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Mourne Mountains Area   E: Donard Subarea
Place count in area: 58, OSI/LPS Maps: 20, 29 
Highest place:
Slieve Donard, 849m
Maximum height for area: 849 metres,     Maximum prominence for area: 821 metres,

Note: this list of places includes island features such as summits, but not islands as such.
Rating graphic.
Slieve Donard Mountain Sliabh Dónairt A name in Irish (Ir. Sliabh Dónairt [PNNI], 'mountain of (St.) Domhangart') County Highpoint of Down in NI and in Ulster Province, in County Highpoint, Arderin, Vandeleur-Lynam, Irish Highest Hundred Lists, Granite granophyre Bedrock

Height: 849m OS 1:50k Mapsheet: 29 Grid Reference: J35796 27690
Place visited by 1443 members. Recently by: creelman1980, Clairecunningha, Sperrinwalker, andalucia, nobleianmr, leetelefson, Jonesykid, jimmel567, Cecil1976, TimmyMullen, dino, Aneta.jablonska, michaelseaver, Solliden, Barrington1978
I have visited this place: NO (You need to be a logged-in member to change this.)

Longitude: -5.920976, Latitude: 54.180221 , Easting: 335796, Northing: 327690 Prominence: 821m,  Isolation: 1km,   Has trig pillar
ITM: 735710 827693,   GPS IDs, 6 char: SlvDnr, 10 char: SlvDnrd
Bedrock type: Granite granophyre, (Mourne Mountains granite)

Slieve Donard is the highest mountain in Northern Ireland and in 9-county Ulster. St. Domhangart (modern form Dónart), a contemporary of St. Patrick, founded a monastery at Maghera north of Newcastle. According to tradition he was appointed by St. Patrick to guard the surrounding countryside from the summit of Slieve Donard. He is supposed not to have died, but to be a 'perpetual guardian' (see MacNeill, 84-96). In pagan times this mountain was known as Sliabh Slainge. Slainge, the son of Partholon, was the first physician in Ireland. According to the Annals of the Four Masters, he died in Anno Mundi 2533 (2533 years after the creation of the world according to Irish mythology) and was buried here in a cairn. On the top of Slieve Donard there are two cairns, one on the very summit and the other, called the 'Lesser Cairn', on the Ordnance Survey maps, some eight hundred feet to the north-east. Both of them have been much disturbed. The Summit Cairn has been tampered with by sappers and water commissioners: the Lesser cairn has small piles of stones about it, but it is difficult to say whether these are ancient structures or just re-arrangements by modern hands. Dr. Estyn Evans, who calls the Summit Cairn 'the oldest mark of man in the Mournes', says that it is a 'corbelled passage grave of the early Bronze Age.' The Lesser Cairn, he points out, is visible from the sandhills of the shore, although the Summit Cairn is not (MacNeill, 85).   Slieve Donard is the highest mountain in the Mourne Mountains area and the 19th highest in Ireland. Slieve Donard is the highest point in county Down.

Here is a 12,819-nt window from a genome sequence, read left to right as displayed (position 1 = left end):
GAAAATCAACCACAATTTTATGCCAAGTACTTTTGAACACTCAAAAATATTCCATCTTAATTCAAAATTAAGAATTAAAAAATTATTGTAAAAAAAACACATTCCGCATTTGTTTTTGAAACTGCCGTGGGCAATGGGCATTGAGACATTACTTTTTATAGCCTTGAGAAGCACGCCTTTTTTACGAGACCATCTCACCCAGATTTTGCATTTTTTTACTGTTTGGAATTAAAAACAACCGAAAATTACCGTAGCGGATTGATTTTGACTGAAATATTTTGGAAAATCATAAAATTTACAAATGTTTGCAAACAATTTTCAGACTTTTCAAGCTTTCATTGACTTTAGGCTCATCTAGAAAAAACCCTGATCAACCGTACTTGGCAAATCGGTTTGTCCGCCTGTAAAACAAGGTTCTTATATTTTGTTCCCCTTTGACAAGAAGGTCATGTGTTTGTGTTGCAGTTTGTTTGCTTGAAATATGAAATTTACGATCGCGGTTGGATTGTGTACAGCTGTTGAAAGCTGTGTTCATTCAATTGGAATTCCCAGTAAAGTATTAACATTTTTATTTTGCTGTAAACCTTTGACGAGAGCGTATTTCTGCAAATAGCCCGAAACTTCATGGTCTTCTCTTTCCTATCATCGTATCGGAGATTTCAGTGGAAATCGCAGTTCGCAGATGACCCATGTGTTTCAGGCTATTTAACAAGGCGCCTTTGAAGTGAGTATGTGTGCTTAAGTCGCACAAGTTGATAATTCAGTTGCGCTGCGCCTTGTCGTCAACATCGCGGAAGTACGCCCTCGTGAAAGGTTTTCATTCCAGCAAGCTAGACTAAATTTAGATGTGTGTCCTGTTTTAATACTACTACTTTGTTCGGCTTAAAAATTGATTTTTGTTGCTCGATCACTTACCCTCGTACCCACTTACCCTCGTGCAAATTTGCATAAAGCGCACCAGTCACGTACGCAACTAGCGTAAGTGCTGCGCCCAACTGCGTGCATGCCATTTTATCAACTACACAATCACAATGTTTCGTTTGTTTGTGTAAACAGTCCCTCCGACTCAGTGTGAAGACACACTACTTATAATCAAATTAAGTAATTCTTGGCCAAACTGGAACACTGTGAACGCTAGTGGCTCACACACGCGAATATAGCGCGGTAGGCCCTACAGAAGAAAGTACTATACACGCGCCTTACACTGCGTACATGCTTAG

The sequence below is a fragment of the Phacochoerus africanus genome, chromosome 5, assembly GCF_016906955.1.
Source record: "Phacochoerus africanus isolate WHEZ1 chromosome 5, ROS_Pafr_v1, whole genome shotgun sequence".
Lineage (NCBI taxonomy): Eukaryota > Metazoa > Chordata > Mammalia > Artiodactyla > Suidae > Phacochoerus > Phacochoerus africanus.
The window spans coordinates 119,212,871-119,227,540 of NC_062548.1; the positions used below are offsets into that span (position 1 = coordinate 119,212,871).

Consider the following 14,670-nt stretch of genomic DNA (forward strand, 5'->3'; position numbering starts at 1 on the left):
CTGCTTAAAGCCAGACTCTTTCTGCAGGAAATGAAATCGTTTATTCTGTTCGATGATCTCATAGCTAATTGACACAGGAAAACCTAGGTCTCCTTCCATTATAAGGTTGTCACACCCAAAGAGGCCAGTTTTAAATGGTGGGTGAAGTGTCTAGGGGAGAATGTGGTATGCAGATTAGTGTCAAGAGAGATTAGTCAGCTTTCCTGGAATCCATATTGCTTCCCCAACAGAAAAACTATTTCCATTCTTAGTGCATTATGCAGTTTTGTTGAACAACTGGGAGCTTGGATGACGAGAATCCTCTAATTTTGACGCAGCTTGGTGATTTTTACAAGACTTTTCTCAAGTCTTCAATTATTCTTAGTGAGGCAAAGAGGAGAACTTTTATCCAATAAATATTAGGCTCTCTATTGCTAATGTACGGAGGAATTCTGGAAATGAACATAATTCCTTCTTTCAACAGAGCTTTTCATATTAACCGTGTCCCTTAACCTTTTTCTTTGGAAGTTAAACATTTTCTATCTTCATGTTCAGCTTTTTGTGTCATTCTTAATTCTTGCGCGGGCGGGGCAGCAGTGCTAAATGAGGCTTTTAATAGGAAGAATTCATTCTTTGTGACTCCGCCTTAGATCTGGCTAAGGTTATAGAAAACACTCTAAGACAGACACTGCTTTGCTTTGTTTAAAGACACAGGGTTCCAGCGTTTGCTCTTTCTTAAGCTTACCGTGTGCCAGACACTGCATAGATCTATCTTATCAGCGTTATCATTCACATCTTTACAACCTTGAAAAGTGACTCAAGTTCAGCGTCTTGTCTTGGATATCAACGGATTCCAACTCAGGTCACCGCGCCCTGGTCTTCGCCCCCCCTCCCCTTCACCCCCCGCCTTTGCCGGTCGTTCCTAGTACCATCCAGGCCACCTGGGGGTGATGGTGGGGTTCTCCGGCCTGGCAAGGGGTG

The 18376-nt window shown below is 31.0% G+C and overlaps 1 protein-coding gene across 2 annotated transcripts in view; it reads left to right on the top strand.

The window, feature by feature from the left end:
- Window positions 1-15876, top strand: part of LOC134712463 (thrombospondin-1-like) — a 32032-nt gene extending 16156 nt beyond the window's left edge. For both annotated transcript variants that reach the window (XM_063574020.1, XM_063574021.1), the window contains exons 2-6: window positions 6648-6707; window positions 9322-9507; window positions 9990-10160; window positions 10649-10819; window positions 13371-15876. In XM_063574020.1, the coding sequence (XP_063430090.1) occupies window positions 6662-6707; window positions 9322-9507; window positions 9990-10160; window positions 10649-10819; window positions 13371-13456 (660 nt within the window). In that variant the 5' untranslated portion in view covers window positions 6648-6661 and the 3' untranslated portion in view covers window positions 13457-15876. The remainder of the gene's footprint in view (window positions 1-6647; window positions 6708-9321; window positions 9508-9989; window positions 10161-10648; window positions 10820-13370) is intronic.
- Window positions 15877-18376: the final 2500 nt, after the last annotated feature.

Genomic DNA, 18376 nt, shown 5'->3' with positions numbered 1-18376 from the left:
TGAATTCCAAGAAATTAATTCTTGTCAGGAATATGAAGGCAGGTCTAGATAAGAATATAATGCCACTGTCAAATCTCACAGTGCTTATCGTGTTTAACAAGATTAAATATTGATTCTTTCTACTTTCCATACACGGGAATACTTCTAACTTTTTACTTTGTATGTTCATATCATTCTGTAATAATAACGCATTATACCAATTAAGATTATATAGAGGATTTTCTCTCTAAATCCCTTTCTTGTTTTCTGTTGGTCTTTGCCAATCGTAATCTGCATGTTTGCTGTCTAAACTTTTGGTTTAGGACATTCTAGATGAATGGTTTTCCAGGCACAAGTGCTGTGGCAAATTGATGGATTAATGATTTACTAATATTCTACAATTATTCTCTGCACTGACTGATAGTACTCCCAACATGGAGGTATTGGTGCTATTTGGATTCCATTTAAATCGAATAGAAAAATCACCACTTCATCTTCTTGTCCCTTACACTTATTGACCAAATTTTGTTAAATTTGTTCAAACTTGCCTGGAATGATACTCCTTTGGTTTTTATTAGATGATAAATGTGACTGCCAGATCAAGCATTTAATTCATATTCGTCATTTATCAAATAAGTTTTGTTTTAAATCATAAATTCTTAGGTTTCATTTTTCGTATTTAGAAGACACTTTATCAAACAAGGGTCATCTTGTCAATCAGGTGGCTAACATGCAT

COMMENTS for Slieve Donard (Sliabh Dónairt) << Prev page 1 2 3 4 5 6 7 .. 11 Next page >>  
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mhughes on Slieve Donard, 2002
by mhughes  23 Dec 2002
Its the highest hill in the mournes but its not the best hill in the Mournes height is not everything. Slieve Bearnagh and Slieve Binnian are my two favorites in the mournes and make for a more enjoyable walk. If you plan to visit the mournes for a first or second time try to stay away from Donard and try a route which includes either Slieve Bearnagh or Slieve Binnian i can guarantee a more enjoyable days walking and guarantee you to want to come back to the Mournes. Donard is a nice hill to do at some stage but i think there are better ones in the Mournes to do if its you first or second visit. Linkback: